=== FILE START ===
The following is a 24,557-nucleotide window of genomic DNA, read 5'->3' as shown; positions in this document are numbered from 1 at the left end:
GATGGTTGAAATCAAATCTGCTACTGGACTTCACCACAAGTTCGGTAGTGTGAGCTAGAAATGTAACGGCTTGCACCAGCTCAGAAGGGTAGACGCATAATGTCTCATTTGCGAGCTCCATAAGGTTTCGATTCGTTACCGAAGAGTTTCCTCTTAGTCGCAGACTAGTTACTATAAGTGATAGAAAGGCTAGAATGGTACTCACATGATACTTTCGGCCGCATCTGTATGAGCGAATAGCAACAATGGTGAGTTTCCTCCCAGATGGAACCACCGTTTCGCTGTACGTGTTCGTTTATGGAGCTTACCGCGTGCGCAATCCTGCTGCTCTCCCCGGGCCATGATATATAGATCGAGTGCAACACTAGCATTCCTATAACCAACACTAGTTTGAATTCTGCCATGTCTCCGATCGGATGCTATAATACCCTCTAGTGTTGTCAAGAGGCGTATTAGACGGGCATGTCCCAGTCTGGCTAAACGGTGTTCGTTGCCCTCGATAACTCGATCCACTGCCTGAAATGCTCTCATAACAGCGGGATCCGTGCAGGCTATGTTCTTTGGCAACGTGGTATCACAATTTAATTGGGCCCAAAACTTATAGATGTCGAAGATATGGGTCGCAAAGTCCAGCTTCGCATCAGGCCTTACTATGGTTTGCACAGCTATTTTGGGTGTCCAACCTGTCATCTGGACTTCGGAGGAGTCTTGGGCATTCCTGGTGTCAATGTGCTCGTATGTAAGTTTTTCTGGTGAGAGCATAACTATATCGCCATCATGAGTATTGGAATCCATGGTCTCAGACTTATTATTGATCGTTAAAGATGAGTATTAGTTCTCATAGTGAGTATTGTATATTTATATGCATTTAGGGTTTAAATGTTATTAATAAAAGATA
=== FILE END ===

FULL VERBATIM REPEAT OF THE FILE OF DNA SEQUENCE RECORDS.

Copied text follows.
The following is a 24,557-nucleotide window of genomic DNA, read 5'->3' as shown; positions in this document are numbered from 1 at the left end:
GATGGTTGAAATCAAATCTGCTACTGGACTTCACCACAAGTTCGGTAGTGTGAGCTAGAAATGTAACGGCTTGCACCAGCTCAGAAGGGTAGACGCATAATGTCTCATTTGCGAGCTCCATAAGGTTTCGATTCGTTACCGAAGAGTTTCCTCTTAGTCGCAGACTAGTTACTATAAGTGATAGAAAGGCTAGAATGGTACTCACATGATACTTTCGGCCGCATCTGTATGAGCGAATAGCAACAATGGTGAGTTTCCTCCCAGATGGAACCACCGTTTCGCTGTACGTGTTCGTTTATGGAGCTTACCGCGTGCGCAATCCTGCTGCTCTCCCCGGGCCATGATATATAGATCGAGTGCAACACTAGCATTCCTATAACCAACACTAGTTTGAATTCTGCCATGTCTCCGATCGGATGCTATAATACCCTCTAGTGTTGTCAAGAGGCGTATTAGACGGGCATGTCCCAGTCTGGCTAAACGGTGTTCGTTGCCCTCGATAACTCGATCCACTGCCTGAAATGCTCTCATAACAGCGGGATCCGTGCAGGCTATGTTCTTTGGCAACGTGGTATCACAATTTAATTGGGCCCAAAACTTATAGATGTCGAAGATATGGGTCGCAAAGTCCAGCTTCGCATCAGGCCTTACTATGGTTTGCACAGCTATTTTGGGTGTCCAACCTGTCATCTGGACTTCGGAGGAGTCTTGGGCATTCCTGGTGTCAATGTGCTCGTATGTAAGTTTTTCTGGTGAGAGCATAACTATATCGCCATCATGAGTATTGGAATCCATGGTCTCAGACTTATTATTGATCGTTAAAGATGAGTATTAGTTCTCATAGTGAGTATTGTATATTTATATGCATTTAGGGTTTAAATGTTATTAATAAAAGATA